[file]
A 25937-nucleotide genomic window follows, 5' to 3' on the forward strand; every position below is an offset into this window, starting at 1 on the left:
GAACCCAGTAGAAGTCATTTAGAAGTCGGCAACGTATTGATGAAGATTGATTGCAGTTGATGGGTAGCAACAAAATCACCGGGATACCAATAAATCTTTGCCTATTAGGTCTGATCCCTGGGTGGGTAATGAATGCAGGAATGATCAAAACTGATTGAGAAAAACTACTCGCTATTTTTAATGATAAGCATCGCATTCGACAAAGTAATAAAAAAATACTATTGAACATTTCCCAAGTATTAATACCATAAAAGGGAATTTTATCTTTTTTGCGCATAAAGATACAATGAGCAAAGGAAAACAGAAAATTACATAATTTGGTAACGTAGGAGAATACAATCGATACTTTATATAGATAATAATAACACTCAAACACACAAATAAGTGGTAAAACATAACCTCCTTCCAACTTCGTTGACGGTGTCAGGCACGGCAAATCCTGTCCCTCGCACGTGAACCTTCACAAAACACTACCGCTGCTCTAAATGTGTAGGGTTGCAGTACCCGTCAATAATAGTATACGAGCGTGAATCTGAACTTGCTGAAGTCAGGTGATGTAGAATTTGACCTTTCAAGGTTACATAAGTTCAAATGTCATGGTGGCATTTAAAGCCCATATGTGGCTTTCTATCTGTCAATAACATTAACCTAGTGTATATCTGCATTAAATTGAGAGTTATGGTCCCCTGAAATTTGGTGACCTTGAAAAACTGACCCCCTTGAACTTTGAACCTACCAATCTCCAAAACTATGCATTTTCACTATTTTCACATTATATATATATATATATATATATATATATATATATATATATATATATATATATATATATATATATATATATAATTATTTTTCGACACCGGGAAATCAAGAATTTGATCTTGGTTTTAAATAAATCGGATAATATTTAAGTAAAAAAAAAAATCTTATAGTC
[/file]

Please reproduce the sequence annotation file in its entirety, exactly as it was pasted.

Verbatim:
A 25937-nucleotide genomic window follows, 5' to 3' on the forward strand; every position below is an offset into this window, starting at 1 on the left:
GAACCCAGTAGAAGTCATTTAGAAGTCGGCAACGTATTGATGAAGATTGATTGCAGTTGATGGGTAGCAACAAAATCACCGGGATACCAATAAATCTTTGCCTATTAGGTCTGATCCCTGGGTGGGTAATGAATGCAGGAATGATCAAAACTGATTGAGAAAAACTACTCGCTATTTTTAATGATAAGCATCGCATTCGACAAAGTAATAAAAAAATACTATTGAACATTTCCCAAGTATTAATACCATAAAAGGGAATTTTATCTTTTTTGCGCATAAAGATACAATGAGCAAAGGAAAACAGAAAATTACATAATTTGGTAACGTAGGAGAATACAATCGATACTTTATATAGATAATAATAACACTCAAACACACAAATAAGTGGTAAAACATAACCTCCTTCCAACTTCGTTGACGGTGTCAGGCACGGCAAATCCTGTCCCTCGCACGTGAACCTTCACAAAACACTACCGCTGCTCTAAATGTGTAGGGTTGCAGTACCCGTCAATAATAGTATACGAGCGTGAATCTGAACTTGCTGAAGTCAGGTGATGTAGAATTTGACCTTTCAAGGTTACATAAGTTCAAATGTCATGGTGGCATTTAAAGCCCATATGTGGCTTTCTATCTGTCAATAACATTAACCTAGTGTATATCTGCATTAAATTGAGAGTTATGGTCCCCTGAAATTTGGTGACCTTGAAAAACTGACCCCCTTGAACTTTGAACCTACCAATCTCCAAAACTATGCATTTTCACTATTTTCACATTATATATATATATATATATATATATATATATATATATATATATATATATATATATATATATATATATATATAATTATTTTTCGACACCGGGAAATCAAGAATTTGATCTTGGTTTTAAATAAATCGGATAATATTTAAGTAAAAAAAAAAATCTTATAGTC